We attended the NSAA annual convention in San Antonio last week and for those of you who did not attend, here’s a very short recap from the end of season report, as provided by the National Ski Areas Association in conjunction with RRC Associates. Be aware that the full report is a 30 some page affair with charts and much more in-depth analysis. This is a quick overview and stats are all taken directly from their Kottke National End of Season Survey 2011/2012 (April 2012).
Highlights from the NSAA – End of Season Survey
Key Highlights of the 2011/2012 Season
- Exceptionally low snow and warm weather drove skier/rider visits down to 51.0 million
- Lowest total visits since 1991/92 season
- Lowest national average resort snowfall since 1991/1992
- Overall national visitation dropped by a projected 15.7% from the prior season (a record year)
All regions had visitation losses
- Particularly difficult was the Pacific Southwest (down 26.3%), Southeast (down 24%), Northeast (down 20.3%) and Midwest (down 18.4%).
- Significant declines also occurred in the Rocky Mountains (down 7.2%) and Pacific Northwest (down 5.7%)
Lowest Average Snowfall in 20 Years
- In an abrupt turnaround, US resorts recorded their lowest average snowfall in 20 years this season, after enjoying their best snowfall in over 20 years last season.
Average days open declined by 7.5 % nationally
- Many resorts opened late and closed early
- 48% of resorts closed early
- Interestingly, despite shorter operation seasons, only 40% of responding areas reported unscheduled midseason closure this season (down from 45% last season).
Snowboarding trended down for the second consecutive season
- Declining to 29.8% of visits (down from 30.4% in 2010/11 and 30.9% the prior two seasons
- A particularly marked decline in snowboarding has been apparent in the Pacific Southwest, where participation has dropped from 46.6% in 2008/09 to 41.7% this season.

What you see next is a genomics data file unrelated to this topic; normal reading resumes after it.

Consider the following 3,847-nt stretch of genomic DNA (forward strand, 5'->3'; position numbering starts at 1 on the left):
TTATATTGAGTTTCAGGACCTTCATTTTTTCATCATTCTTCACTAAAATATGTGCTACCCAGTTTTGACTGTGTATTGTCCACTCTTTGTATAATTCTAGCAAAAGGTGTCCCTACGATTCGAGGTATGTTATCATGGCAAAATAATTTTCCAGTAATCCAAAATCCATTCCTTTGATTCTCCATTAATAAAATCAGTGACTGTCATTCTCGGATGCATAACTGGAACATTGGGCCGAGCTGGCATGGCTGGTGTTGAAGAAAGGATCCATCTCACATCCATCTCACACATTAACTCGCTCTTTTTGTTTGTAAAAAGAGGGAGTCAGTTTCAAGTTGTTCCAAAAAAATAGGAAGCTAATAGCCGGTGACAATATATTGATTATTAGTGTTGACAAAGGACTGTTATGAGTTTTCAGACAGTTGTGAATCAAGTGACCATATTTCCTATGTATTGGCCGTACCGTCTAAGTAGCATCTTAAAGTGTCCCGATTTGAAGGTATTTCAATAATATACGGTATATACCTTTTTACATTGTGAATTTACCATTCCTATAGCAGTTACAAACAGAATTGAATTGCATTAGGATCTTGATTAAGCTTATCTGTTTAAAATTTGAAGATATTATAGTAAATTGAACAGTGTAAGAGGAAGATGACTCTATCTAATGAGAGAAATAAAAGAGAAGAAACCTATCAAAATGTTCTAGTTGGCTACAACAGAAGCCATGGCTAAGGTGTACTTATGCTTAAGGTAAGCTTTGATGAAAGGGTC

Overnight visitation climbed for the third consecutive season
- Rising to 48.5% of visits
- These overnight visits increased on a proportionate basis in all resort regions and across all size categories. This can be somewhat explained by the fact that overnight visitors tend to have longer trip decision lead time than day visitors and are thus less influenced by snow conditions.
Season pass unit sales held steady, season pass visitation rose slightly
- Season pass visits accounted for 38.1% of total visits this season (up from 36.5%)
- Paid visits declined to 51.6% (from 54.2%)
- Season pass sales were flat
- This indicates resilient skiing behaviour on the part of season pass holders who are locked in well before the snow conditions are apparent
Fortunately, seasons such as this one have proved to be historically rare and it should be remembered that the industry has exhibited an ability to bounce back after poor snow years in the past. The long term challenges posed by an aging visitor base, changing consumer demographics and preferences and the ongoing imperatives for the Model For Growth Effort (trial, conversion, retention) are a reminder that our industry needs to continue to be proactive in sowing the seeds for its future success.